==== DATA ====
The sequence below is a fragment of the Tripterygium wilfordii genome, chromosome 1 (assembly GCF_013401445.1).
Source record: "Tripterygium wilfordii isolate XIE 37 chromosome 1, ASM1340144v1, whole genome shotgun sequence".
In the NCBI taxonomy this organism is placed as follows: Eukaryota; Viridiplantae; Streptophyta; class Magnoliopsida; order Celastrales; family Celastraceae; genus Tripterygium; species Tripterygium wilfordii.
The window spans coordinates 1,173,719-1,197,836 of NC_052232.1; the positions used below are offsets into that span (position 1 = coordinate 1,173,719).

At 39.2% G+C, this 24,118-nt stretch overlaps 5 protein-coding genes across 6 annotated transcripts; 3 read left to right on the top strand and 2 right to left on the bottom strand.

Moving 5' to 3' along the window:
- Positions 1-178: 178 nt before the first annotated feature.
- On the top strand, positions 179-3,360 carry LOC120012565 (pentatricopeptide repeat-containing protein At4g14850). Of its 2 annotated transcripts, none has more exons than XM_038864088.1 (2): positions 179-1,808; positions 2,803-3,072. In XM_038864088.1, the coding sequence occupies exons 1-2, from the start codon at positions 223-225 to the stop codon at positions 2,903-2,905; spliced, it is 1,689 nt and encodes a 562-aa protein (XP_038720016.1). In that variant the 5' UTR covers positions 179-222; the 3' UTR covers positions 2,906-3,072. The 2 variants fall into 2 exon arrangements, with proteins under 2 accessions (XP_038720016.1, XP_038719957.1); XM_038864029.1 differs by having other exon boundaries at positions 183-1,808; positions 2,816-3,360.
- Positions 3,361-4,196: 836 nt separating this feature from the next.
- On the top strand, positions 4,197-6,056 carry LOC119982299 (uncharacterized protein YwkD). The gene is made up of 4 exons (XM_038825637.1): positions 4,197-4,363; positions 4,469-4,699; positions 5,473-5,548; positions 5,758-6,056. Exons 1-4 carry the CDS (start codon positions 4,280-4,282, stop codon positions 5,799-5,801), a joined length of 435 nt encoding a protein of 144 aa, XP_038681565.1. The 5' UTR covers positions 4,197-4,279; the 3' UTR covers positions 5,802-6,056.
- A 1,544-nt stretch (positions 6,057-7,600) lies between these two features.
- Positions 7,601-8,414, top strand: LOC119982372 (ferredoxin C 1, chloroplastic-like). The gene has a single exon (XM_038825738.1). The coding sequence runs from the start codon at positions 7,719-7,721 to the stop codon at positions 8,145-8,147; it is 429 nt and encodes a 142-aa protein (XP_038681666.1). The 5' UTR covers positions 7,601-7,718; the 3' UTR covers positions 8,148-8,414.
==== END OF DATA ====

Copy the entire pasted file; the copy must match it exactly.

The sequence below is a fragment of the Tripterygium wilfordii genome, chromosome 1 (assembly GCF_013401445.1).
Source record: "Tripterygium wilfordii isolate XIE 37 chromosome 1, ASM1340144v1, whole genome shotgun sequence".
In the NCBI taxonomy this organism is placed as follows: Eukaryota; Viridiplantae; Streptophyta; class Magnoliopsida; order Celastrales; family Celastraceae; genus Tripterygium; species Tripterygium wilfordii.
The window spans coordinates 1,173,719-1,197,836 of NC_052232.1; the positions used below are offsets into that span (position 1 = coordinate 1,173,719).

At 39.2% G+C, this 24,118-nt stretch overlaps 5 protein-coding genes across 6 annotated transcripts; 3 read left to right on the top strand and 2 right to left on the bottom strand.

Moving 5' to 3' along the window:
- Positions 1-178: 178 nt before the first annotated feature.
- On the top strand, positions 179-3,360 carry LOC120012565 (pentatricopeptide repeat-containing protein At4g14850). Of its 2 annotated transcripts, none has more exons than XM_038864088.1 (2): positions 179-1,808; positions 2,803-3,072. In XM_038864088.1, the coding sequence occupies exons 1-2, from the start codon at positions 223-225 to the stop codon at positions 2,903-2,905; spliced, it is 1,689 nt and encodes a 562-aa protein (XP_038720016.1). In that variant the 5' UTR covers positions 179-222; the 3' UTR covers positions 2,906-3,072. The 2 variants fall into 2 exon arrangements, with proteins under 2 accessions (XP_038720016.1, XP_038719957.1); XM_038864029.1 differs by having other exon boundaries at positions 183-1,808; positions 2,816-3,360.
- Positions 3,361-4,196: 836 nt separating this feature from the next.
- On the top strand, positions 4,197-6,056 carry LOC119982299 (uncharacterized protein YwkD). The gene is made up of 4 exons (XM_038825637.1): positions 4,197-4,363; positions 4,469-4,699; positions 5,473-5,548; positions 5,758-6,056. Exons 1-4 carry the CDS (start codon positions 4,280-4,282, stop codon positions 5,799-5,801), a joined length of 435 nt encoding a protein of 144 aa, XP_038681565.1. The 5' UTR covers positions 4,197-4,279; the 3' UTR covers positions 5,802-6,056.
- A 1,544-nt stretch (positions 6,057-7,600) lies between these two features.
- Positions 7,601-8,414, top strand: LOC119982372 (ferredoxin C 1, chloroplastic-like). The gene has a single exon (XM_038825738.1). The coding sequence runs from the start codon at positions 7,719-7,721 to the stop codon at positions 8,145-8,147; it is 429 nt and encodes a 142-aa protein (XP_038681666.1). The 5' UTR covers positions 7,601-7,718; the 3' UTR covers positions 8,148-8,414.